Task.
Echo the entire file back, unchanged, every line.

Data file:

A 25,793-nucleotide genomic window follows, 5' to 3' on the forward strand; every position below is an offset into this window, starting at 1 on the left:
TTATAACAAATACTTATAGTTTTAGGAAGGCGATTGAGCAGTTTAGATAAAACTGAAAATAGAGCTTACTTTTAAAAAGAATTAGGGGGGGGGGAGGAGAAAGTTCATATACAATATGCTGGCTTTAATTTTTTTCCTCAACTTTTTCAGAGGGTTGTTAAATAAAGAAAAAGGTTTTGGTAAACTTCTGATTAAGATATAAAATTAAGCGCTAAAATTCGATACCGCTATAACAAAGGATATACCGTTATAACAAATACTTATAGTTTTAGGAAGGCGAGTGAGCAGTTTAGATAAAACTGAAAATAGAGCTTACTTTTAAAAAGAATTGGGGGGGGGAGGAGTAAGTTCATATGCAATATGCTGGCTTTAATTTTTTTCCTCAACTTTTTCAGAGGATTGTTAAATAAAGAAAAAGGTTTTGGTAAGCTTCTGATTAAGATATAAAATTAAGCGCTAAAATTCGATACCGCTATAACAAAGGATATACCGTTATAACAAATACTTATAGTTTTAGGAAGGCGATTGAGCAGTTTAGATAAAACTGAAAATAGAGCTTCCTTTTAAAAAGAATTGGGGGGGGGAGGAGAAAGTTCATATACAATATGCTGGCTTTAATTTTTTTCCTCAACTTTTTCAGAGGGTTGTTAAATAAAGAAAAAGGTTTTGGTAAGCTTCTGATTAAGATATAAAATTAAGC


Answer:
A 25,793-nucleotide genomic window follows, 5' to 3' on the forward strand; every position below is an offset into this window, starting at 1 on the left:
TTATAACAAATACTTATAGTTTTAGGAAGGCGATTGAGCAGTTTAGATAAAACTGAAAATAGAGCTTACTTTTAAAAAGAATTAGGGGGGGGGGAGGAGAAAGTTCATATACAATATGCTGGCTTTAATTTTTTTCCTCAACTTTTTCAGAGGGTTGTTAAATAAAGAAAAAGGTTTTGGTAAACTTCTGATTAAGATATAAAATTAAGCGCTAAAATTCGATACCGCTATAACAAAGGATATACCGTTATAACAAATACTTATAGTTTTAGGAAGGCGAGTGAGCAGTTTAGATAAAACTGAAAATAGAGCTTACTTTTAAAAAGAATTGGGGGGGGGAGGAGTAAGTTCATATGCAATATGCTGGCTTTAATTTTTTTCCTCAACTTTTTCAGAGGATTGTTAAATAAAGAAAAAGGTTTTGGTAAGCTTCTGATTAAGATATAAAATTAAGCGCTAAAATTCGATACCGCTATAACAAAGGATATACCGTTATAACAAATACTTATAGTTTTAGGAAGGCGATTGAGCAGTTTAGATAAAACTGAAAATAGAGCTTCCTTTTAAAAAGAATTGGGGGGGGGAGGAGAAAGTTCATATACAATATGCTGGCTTTAATTTTTTTCCTCAACTTTTTCAGAGGGTTGTTAAATAAAGAAAAAGGTTTTGGTAAGCTTCTGATTAAGATATAAAATTAAGC